Australia in the age of an introspective United States?
5 May 2014|

Are domestic priorities at the forefront of US strategic and defence policy? President Barack Obama talks with Vice President Joe Biden before boarding Air Force One at Pittsburgh International Airport prior to departure from Pittsburgh, Pa., April 16, 2014. President Obama and Vice President Biden were in Pennsylvania to tour the Community College of Allegheny County West Hills Center and to speak on the importance of jobs-driven skills training. (Official White House Photo by Pete Souza)President Obama’s recent Asian tour, although successful, has done little to dilute the questioning of his global leadership style. A New York Times editorial on the weekend concluded that the president’s foreign policy isn’t as bad as his critics claim, but ‘just not good enough’. And Obama’s recent defence of his foreign policy leaves no doubt that a rebalancing of US global engagement is underway. Obama criticises those who would involve the American people in a further set of wars they don’t want—a clear sign that domestic priorities are currently at the centre of US strategic and defence policy.

Obama’s political instincts are probably correct. Recent opinion polling in the US confirms a swing towards a more inward-looking US, even though those wanting a US less involved in global affairs don’t actually constitute a majority. In part, of course, the swing’s a natural reaction to the costs of a post-9/11 role, which has seen the US involved in its longest war in history for mixed returns. And the swings-and-roundabouts theory suggests that future US foreign policy will wax as well as wane.

But astute observers of the US system—like Steven Metz and Paul Pillar—are both suggesting a more contracted US strategic role, at least for some period of time. Metz has written recently of a future where the US returns to its traditional foreign policy preference: one reflecting a stand-offish approach to international problems. As he observes, America’s geographic isolation means that, in one sense, all its wars are wars of choice. And Pillar has suggested that the US shouldn’t fret as much as it does about its worried allies—for the simple reason that not all allies’ worries reflect actual US strategic priorities.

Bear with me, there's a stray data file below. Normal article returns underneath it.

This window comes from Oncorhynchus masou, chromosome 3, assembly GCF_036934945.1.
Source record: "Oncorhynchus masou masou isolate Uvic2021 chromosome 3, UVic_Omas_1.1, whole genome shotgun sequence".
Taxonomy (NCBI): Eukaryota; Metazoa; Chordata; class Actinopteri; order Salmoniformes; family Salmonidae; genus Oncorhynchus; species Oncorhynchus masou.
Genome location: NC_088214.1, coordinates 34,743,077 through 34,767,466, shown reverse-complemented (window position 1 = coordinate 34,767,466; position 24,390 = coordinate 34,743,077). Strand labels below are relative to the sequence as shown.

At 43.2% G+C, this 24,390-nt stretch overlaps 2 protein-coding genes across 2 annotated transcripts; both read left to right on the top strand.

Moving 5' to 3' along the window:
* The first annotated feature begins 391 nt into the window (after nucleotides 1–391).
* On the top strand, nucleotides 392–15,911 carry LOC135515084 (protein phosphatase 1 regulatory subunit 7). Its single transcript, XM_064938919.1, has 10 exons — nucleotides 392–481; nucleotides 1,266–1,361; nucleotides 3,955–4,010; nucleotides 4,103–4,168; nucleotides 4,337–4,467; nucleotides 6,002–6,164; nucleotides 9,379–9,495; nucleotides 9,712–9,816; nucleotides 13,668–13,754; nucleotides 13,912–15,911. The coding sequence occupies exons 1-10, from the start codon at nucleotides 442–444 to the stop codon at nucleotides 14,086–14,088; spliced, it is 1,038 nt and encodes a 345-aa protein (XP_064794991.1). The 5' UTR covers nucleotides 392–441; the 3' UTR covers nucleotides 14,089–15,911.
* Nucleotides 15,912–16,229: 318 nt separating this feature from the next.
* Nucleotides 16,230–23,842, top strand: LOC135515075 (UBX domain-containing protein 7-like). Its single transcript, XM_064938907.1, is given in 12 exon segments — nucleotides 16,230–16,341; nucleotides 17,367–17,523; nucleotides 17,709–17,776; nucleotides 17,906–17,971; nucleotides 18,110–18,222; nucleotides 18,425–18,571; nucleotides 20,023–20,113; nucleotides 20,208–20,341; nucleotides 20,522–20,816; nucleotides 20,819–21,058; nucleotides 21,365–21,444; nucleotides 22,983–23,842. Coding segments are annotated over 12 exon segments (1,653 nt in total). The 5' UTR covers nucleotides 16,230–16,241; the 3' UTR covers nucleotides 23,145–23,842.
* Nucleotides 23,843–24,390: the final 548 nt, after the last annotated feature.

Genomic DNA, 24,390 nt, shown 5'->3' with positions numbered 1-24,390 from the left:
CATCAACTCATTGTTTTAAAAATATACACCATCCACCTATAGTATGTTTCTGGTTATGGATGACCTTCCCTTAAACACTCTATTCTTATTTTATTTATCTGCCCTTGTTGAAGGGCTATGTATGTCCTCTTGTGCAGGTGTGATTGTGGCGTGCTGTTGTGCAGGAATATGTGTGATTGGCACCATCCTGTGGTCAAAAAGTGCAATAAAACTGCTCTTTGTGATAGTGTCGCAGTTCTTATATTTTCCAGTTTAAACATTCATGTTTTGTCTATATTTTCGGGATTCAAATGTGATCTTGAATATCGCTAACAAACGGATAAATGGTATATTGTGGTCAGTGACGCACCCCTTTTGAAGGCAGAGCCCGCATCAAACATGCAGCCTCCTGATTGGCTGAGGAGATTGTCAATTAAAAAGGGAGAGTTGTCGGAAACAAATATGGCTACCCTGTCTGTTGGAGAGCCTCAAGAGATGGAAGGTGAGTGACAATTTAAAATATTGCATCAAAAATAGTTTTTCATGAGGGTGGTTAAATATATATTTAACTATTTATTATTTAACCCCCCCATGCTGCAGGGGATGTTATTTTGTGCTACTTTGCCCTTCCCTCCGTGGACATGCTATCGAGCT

Among Obama’s critics in the US, and especially within the Republican party, the tendency is to blame the president for the current difficulties in US foreign policy. If only that were true—the problems might then be worrying but self-limiting. The Obama presidency still has another 30 months to run, but after that both Americans and the world could expect to see a new president shrug off their predecessor’s legacy and play a more vigorous role in global arrangements.

But the Metz–Pillar line of thinking suggests that recent events are merely the harbingers of a more modest international agenda for the US. With the World Bank recently announcing that, under a new means of calculating purchasing power parities, China’s economy will overtake America’s this year, there might be more at play here than just a temporary reorientation of US engagement. A larger shift in the US global role may be underway, driven by changing economic relativities and strategic willpower.

Regardless of whether that shift is short-term or long-term, we should expect to see a refocusing of US strategic effort—in favour of the few big things rather than the many small things. What’s included in the few big things? The security and economic health of the US homeland and classic alliance commitments—big things that underpin the current order, but don’t stop change around the peripheries. At the moment, most other issues—Ukraine, Syria, the South China Sea—are already treated as secondary. A stronger focus on the few big things won’t stop allies from wondering whether they constitute classic US strategic interests or not.

As Pillar notes, perhaps that’s no bad thing. Nervous allies worrying more about their own security might well spend more on their own defence forces—and few of them would choose to partner with an adversary of the US. But the US is the glue in a lot of global and regional arrangements. It’s also, of course, a prisoner of that glue—of its own structures and the growing interdependency of the international order. A more insular US, trying to free itself from these arrangements, would add to the disintegrative pressures in the world. And rising powers are already pulling in that direction—because they have the power to disrupt long before they have the power to nurture a new order.

So, what’s Australia to do? We can still nurture our position in Washington as a classic ally, including by supporting and reinforcing the US regional order—and even a more introspective US can still be a powerful partner. We can also build our own small order of cooperation with a number of selected states. But I think we should try to keep our own options open by strengthening our self-reliant capacities, and that means the government should act to get the economy back on track—and bite the bullet on ADF force modernisation—as soon as it can.

Rod Lyon is a fellow at ASPI and executive editor of The Strategist. Image courtesy of The White House.